Words such as resilience, agility, robustness and responsiveness have all more or less been part of the supply chain managers' vocabulary for a number of years. However, the dramatic events of recent times, such as the COVID-19 pandemic and Brexit, have made the concepts known to the wider population as well. But there are also a number of other trends (some influenced by the particular current events) that will affect the logistics network of the future.
Increased e-commerce, personalised products, new technology, re-shoring of production and suppliers and sustainability, mean consumers will be making renewed demands on the logistics network of the future. This means that your customers will put at least five requirements on you, which are:
1. Delivery must be fast and accurate. Customers do not want to have to wait until the following day or sit at home staring at the walls for long periods of time, for example for a slot between 8am-4pm.
2. It must be cheap. The customer will not pay extra for home delivery.
3. It must be transparent. The customer wants to know everything that is happening with their order and wants exact information about when it can be delivered before they place the order.
4. Ordering needs to be easy. If they cannot order the item on the bus on the way to school, for example, then it may end up not being ordered.
5. It must be sustainable and part of the circular economy. Customers will not want to harm the environment.
All of this provides a mishmash of familiar questions which need new answers, and where classic supply chain thinking often falls short. In order to develop a logistics network that can contribute to market leadership, the questions must be answered in new ways to help find tomorrow's answers.
As a supply chain manager and leader, you should therefore revisit the following three questions about the logistics network of the future (and even today):
A. What does the logistics network need to be able to do to help the business win in the market?
B. What should the future logistics network look like?
C. Where should individual stocks be, how should they be coordinated?
A) What must the logistics network be able to do to help the business win in the market?
Previously, service levels were based on what the logistics network could and would offer customers (and often what the seller had promised the customer was delivered through ad hoc last minute saves). Tomorrow's logistics network needs to base its service on forward-looking competitive trends as well as data-driven insights into what drives customer behaviour and profit. It is even possible to extract data-driven insights into where the next pockets of profitable markets will be found. New methods and tools for understanding customer behaviour and drivers of profit have provided opportunities to gain valuable insights into what customers really need and do not need.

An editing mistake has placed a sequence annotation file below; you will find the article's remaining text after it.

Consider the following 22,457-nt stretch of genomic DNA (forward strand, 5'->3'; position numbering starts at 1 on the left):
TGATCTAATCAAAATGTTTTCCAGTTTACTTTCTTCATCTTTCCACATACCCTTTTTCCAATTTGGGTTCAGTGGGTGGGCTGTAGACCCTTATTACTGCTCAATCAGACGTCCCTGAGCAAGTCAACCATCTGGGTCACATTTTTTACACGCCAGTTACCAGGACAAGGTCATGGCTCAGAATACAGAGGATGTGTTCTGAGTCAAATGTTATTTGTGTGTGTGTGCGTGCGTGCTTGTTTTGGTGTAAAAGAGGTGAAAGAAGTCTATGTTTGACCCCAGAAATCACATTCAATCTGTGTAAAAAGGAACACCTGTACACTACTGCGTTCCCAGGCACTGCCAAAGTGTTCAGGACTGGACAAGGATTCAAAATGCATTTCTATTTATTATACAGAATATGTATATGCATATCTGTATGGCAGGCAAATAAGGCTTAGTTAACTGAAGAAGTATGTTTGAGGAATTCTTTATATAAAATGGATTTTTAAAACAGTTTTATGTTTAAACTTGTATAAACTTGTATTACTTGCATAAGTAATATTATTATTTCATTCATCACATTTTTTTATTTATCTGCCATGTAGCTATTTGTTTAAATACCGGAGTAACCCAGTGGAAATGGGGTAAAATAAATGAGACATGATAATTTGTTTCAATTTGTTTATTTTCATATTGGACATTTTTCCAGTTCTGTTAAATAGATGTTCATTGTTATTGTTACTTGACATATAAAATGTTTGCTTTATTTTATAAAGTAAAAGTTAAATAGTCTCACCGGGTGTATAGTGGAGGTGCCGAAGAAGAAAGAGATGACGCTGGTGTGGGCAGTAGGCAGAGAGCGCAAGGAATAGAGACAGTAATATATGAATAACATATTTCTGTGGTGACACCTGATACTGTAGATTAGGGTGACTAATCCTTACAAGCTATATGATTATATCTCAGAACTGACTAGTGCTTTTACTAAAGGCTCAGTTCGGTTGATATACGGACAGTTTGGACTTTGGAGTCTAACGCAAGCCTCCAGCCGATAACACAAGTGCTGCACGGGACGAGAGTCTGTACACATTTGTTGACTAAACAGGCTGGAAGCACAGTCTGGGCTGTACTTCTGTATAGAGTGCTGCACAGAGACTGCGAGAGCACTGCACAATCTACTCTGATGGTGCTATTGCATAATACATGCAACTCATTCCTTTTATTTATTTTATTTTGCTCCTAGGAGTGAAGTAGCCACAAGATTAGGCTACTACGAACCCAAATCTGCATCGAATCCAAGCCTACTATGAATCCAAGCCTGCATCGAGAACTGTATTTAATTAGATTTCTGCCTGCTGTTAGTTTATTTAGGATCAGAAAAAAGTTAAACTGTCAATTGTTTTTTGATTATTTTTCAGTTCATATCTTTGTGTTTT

B) What should the future logistics network look like?
The logistics network of the past often consisted of some central warehouses containing the full product range as well as some distribution centres closer to the customers - and possibly some depots for service companies. This was relatively fixed and was coded into companies' IT systems and supply chain parameters, based on analysis of the balance between costs and service levels.
Tomorrow's logistics networks will be less locked in, and they will, to a greater extent, include the full supply chain from suppliers and subcontractors to retail and customers in an active and dynamic way. For example, store shelves and back rooms should become an active and visible part of the network's available product range. In terms of design, logistics networks are also becoming much more flexible. Here, new technology, new supplier business models and new digital sales channels are just some of the elements that provide new answers to old questions. Equally, increased e-commerce may lead to an increase in the need for logistics to manage returns.
C) Where should individual stocks be stored, how should they be coordinated?
Numerous analyses of "centres of gravity" and other exercises have been carried out to make sure stocks are placed correctly to reflect proximity to customers, suppliers’ needs, and costs. These are useful supplementary tools but what happens in the real world often gets in the way of the analysis. The 3PL happens to have vacant space elsewhere, or there are vacant leases available, and transport prices evolve in a different way than expected. New technology also comes into play here. New warehousing technology has changed the parameters of cost, productivity and space requirements as well as the ability to create high numbers of individual logistics solutions. IT and AI solutions increase opportunities to orchestrate and change how the individual warehouses connect together across the entire supply chain - and not least how the supply chain can support a wealth of different sales and distribution channels across online and physical stores. These are some of the questions we discuss with our customers, and where we are finding new answers to old questions. So what questions are you discussing?